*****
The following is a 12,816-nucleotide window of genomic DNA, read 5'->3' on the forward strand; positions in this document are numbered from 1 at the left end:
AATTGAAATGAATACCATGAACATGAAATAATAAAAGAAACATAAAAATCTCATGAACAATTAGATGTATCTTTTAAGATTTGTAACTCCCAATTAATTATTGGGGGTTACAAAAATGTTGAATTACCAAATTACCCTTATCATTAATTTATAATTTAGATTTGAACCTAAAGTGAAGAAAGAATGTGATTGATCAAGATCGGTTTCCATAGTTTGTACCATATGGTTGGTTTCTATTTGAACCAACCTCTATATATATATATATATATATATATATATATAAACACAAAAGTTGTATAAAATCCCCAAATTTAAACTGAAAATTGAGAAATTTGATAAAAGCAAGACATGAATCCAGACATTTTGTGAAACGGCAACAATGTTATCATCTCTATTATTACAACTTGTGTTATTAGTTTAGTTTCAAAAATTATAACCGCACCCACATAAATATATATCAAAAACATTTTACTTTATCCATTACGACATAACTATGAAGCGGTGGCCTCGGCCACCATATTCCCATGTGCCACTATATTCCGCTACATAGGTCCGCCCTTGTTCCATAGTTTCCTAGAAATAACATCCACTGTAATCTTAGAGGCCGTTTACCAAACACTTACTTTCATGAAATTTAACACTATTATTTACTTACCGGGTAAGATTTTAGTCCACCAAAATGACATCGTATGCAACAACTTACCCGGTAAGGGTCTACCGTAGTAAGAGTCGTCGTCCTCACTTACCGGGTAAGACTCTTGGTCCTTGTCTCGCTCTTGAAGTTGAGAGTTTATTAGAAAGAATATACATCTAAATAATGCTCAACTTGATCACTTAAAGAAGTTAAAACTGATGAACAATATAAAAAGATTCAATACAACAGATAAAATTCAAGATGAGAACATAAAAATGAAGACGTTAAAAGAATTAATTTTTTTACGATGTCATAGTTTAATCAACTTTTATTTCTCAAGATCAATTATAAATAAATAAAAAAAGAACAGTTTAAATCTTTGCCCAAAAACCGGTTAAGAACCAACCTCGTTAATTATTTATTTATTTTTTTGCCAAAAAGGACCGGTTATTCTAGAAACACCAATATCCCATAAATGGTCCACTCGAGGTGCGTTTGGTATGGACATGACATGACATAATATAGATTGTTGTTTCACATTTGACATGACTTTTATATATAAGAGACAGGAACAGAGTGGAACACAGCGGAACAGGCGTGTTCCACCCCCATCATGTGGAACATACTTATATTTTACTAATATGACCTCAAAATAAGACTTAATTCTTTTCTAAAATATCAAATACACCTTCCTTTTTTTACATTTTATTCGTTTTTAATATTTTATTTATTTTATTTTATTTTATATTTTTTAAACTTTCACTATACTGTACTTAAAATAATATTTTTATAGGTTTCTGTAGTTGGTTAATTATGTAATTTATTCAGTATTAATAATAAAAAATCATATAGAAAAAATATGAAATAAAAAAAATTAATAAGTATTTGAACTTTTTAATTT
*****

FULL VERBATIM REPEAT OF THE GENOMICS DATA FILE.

The following is a 12,816-nucleotide window of genomic DNA, read 5'->3' on the forward strand; positions in this document are numbered from 1 at the left end:
AATTGAAATGAATACCATGAACATGAAATAATAAAAGAAACATAAAAATCTCATGAACAATTAGATGTATCTTTTAAGATTTGTAACTCCCAATTAATTATTGGGGGTTACAAAAATGTTGAATTACCAAATTACCCTTATCATTAATTTATAATTTAGATTTGAACCTAAAGTGAAGAAAGAATGTGATTGATCAAGATCGGTTTCCATAGTTTGTACCATATGGTTGGTTTCTATTTGAACCAACCTCTATATATATATATATATATATATATATATATAAACACAAAAGTTGTATAAAATCCCCAAATTTAAACTGAAAATTGAGAAATTTGATAAAAGCAAGACATGAATCCAGACATTTTGTGAAACGGCAACAATGTTATCATCTCTATTATTACAACTTGTGTTATTAGTTTAGTTTCAAAAATTATAACCGCACCCACATAAATATATATCAAAAACATTTTACTTTATCCATTACGACATAACTATGAAGCGGTGGCCTCGGCCACCATATTCCCATGTGCCACTATATTCCGCTACATAGGTCCGCCCTTGTTCCATAGTTTCCTAGAAATAACATCCACTGTAATCTTAGAGGCCGTTTACCAAACACTTACTTTCATGAAATTTAACACTATTATTTACTTACCGGGTAAGATTTTAGTCCACCAAAATGACATCGTATGCAACAACTTACCCGGTAAGGGTCTACCGTAGTAAGAGTCGTCGTCCTCACTTACCGGGTAAGACTCTTGGTCCTTGTCTCGCTCTTGAAGTTGAGAGTTTATTAGAAAGAATATACATCTAAATAATGCTCAACTTGATCACTTAAAGAAGTTAAAACTGATGAACAATATAAAAAGATTCAATACAACAGATAAAATTCAAGATGAGAACATAAAAATGAAGACGTTAAAAGAATTAATTTTTTTACGATGTCATAGTTTAATCAACTTTTATTTCTCAAGATCAATTATAAATAAATAAAAAAAGAACAGTTTAAATCTTTGCCCAAAAACCGGTTAAGAACCAACCTCGTTAATTATTTATTTATTTTTTTGCCAAAAAGGACCGGTTATTCTAGAAACACCAATATCCCATAAATGGTCCACTCGAGGTGCGTTTGGTATGGACATGACATGACATAATATAGATTGTTGTTTCACATTTGACATGACTTTTATATATAAGAGACAGGAACAGAGTGGAACACAGCGGAACAGGCGTGTTCCACCCCCATCATGTGGAACATACTTATATTTTACTAATATGACCTCAAAATAAGACTTAATTCTTTTCTAAAATATCAAATACACCTTCCTTTTTTTACATTTTATTCGTTTTTAATATTTTATTTATTTTATTTTATTTTATATTTTTTAAACTTTCACTATACTGTACTTAAAATAATATTTTTATAGGTTTCTGTAGTTGGTTAATTATGTAATTTATTCAGTATTAATAATAAAAAATCATATAGAAAAAATATGAAATAAAAAAAATTAATAAGTATTTGAACTTTTTAATTT